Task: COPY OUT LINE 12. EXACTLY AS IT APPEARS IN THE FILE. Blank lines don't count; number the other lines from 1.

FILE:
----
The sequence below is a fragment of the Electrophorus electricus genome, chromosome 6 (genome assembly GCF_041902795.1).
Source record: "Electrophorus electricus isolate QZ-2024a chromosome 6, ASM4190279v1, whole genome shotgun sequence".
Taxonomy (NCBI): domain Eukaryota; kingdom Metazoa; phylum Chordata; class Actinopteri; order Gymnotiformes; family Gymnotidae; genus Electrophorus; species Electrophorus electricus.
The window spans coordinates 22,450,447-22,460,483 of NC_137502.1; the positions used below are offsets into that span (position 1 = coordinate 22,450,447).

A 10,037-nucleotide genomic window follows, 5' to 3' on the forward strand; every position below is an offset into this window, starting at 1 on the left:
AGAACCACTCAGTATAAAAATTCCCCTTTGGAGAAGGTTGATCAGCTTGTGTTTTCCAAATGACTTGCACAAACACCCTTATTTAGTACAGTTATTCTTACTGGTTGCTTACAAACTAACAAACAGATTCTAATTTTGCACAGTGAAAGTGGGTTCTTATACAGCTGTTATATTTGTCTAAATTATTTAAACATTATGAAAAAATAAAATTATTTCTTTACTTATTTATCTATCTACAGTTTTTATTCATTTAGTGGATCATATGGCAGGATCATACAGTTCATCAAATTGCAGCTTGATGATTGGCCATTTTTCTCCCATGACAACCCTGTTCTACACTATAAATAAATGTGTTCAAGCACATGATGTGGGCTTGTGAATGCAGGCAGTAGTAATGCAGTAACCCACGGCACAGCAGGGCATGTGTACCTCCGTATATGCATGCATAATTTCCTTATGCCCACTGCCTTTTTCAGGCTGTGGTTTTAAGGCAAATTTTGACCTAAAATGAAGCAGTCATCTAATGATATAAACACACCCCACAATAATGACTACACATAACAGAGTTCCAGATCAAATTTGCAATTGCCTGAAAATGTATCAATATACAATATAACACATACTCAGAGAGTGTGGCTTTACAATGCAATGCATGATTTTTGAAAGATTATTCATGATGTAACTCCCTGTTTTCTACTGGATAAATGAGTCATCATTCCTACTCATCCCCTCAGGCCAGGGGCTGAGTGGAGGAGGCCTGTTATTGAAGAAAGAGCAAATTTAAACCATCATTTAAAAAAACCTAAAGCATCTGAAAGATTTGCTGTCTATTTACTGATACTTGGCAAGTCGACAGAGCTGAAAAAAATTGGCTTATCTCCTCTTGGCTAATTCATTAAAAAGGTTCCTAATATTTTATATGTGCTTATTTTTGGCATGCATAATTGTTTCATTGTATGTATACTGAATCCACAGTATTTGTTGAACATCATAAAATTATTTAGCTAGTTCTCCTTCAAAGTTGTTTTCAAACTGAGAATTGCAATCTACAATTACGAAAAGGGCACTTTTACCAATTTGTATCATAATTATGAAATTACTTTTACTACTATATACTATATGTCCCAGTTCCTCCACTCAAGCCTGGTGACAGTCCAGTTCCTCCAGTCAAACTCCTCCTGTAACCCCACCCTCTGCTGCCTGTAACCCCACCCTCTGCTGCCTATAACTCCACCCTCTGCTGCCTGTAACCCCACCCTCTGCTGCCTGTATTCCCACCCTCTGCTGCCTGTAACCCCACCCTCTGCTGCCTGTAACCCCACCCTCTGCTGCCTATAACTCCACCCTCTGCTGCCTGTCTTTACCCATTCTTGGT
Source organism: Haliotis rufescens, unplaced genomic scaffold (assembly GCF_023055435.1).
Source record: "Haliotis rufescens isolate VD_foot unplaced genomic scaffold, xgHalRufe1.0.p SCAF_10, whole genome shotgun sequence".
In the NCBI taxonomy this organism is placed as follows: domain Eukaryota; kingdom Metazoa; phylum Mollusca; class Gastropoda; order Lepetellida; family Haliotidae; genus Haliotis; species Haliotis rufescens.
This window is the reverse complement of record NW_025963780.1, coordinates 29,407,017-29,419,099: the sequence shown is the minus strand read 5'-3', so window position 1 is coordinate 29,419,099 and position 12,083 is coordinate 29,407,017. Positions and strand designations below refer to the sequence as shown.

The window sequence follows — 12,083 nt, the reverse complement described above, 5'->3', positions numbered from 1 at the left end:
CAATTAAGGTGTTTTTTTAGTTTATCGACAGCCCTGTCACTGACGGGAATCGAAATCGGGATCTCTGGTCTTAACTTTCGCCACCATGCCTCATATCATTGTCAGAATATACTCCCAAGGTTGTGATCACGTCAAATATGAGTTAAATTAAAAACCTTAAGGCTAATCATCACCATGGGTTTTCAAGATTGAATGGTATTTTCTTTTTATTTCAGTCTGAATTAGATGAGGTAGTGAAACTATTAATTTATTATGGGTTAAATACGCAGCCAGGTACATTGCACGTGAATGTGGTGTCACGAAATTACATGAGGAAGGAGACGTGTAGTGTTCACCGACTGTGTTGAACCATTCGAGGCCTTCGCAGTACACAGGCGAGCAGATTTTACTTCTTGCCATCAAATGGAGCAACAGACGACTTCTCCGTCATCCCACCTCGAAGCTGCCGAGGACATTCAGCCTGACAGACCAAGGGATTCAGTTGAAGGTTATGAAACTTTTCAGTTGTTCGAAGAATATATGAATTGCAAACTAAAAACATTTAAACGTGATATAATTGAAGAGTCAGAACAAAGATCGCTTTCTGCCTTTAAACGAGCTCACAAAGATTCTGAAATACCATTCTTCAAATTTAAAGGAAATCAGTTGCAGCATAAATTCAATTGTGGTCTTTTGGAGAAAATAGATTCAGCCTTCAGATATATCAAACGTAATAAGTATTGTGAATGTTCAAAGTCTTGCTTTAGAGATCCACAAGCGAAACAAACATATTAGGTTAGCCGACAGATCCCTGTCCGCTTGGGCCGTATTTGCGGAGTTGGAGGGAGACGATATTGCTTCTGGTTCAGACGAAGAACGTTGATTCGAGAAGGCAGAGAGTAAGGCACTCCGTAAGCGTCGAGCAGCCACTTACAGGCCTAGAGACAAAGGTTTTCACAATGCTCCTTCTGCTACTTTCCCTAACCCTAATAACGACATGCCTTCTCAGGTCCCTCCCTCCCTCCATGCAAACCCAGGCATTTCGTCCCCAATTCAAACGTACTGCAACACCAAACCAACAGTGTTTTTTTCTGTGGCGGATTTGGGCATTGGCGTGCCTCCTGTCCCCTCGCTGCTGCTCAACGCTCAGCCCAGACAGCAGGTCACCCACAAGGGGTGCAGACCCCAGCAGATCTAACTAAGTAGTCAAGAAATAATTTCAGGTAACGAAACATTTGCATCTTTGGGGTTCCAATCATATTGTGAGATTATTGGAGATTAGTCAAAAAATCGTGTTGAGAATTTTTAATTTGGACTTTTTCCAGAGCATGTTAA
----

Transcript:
CAATTAAGGTGTTTTTTTAGTTTATCGACAGCCCTGTCACTGACGGGAATCGAAATCGGGATCTCTGGTCTTAACTTTCGCCACCATGCCTCATATCATTGTCAGAATATACTCCCAAGGTTGTGATCACGTCAAATATGAGTTAAATTAAAAACCTTAAGGCTAATCATCACCATGGGTTTTCAAGATTGAATGGTATTTTCTTTTTATTTCAGTCTGAATTAGATGAGGTAGTGAAACTATTAATTTATTATGGGTTAAATACGCAGCCAGGTACATTGCACGTGAATGTGGTGTCACGAAATTACATGAGGAAGGAGACGTGTAGTGTTCACCGACTGTGTTGAACCATTCGAGGCCTTCGCAGTACACAGGCGAGCAGATTTTACTTCTTGCCATCAAATGGAGCAACAGACGACTTCTCCGTCATCCCACCTCGAAGCTGCCGAGGACATTCAGCCTGACAGACCAAGGGATTCAGTTGAAGGTTATGAAACTTTTCAGTTGTTCGAAGAATATATGAATTGCAAACTAAAAACATTTAAACGTGATATAATTGAAGAGTCAGAACAAAGATCGCTTTCTGCCTTTAAACGAGCTCACAAAGATTCTGAAATACCATTCTTCAAATTTAAAGGAAATCAGTTGCAGCATAAATTCAATTGTGGTCTTTTGGAGAAAATAGATTCAGCCTTCAGATATATCAAACGTAATAAGTATTGTGAATGTTCAAAGTCTTGCTTTAGAGATCCACAAGCGAAACAAACATATTAGGTTAGCCGACAGATCCCTGTCCGCTTGGGCCGTATTTGCGGAGTTGGAGGGAGACGATATTGCTTCTGGTTCAGACGAAGAACGTTGATTCGAGAAGGCAGAGAGTAAGGCACTCCGTAAGCGTCGAGCAGCCACTTACAGGCCTAGAGACAAAGGTTTTCACAATGCTCCTTCTGCTACTTTCCCTAACCCTAATAACGACATGCCTTCTCAGGTCCCTCCCTCCCTCCATGCAAACCCAGGCATTTCGTCCCCAATTCAAACGTACTGCAACACCAAACCAACAGTGTTTTTTTCTGTGGCGGATTTGGGCATTGGCGTGCCTCCTGTCCCCTCGCTGCTGCTCAACGCTCAGCCCAGACAGCAGGTCACCCACAAGGGGTGCAGACCCCAGCAGATCTAACTAAGTAGTCAAGAAATAATTTCAGGTAACGAAACATTTGCATCTTTGGGGTTCCAATCATATTGTGAGATTATTGGAGATTAGTCAAAAAATCGTGTTGAGAATTTTTAATTTGGACTTTTTCCAGAGCATGTTAA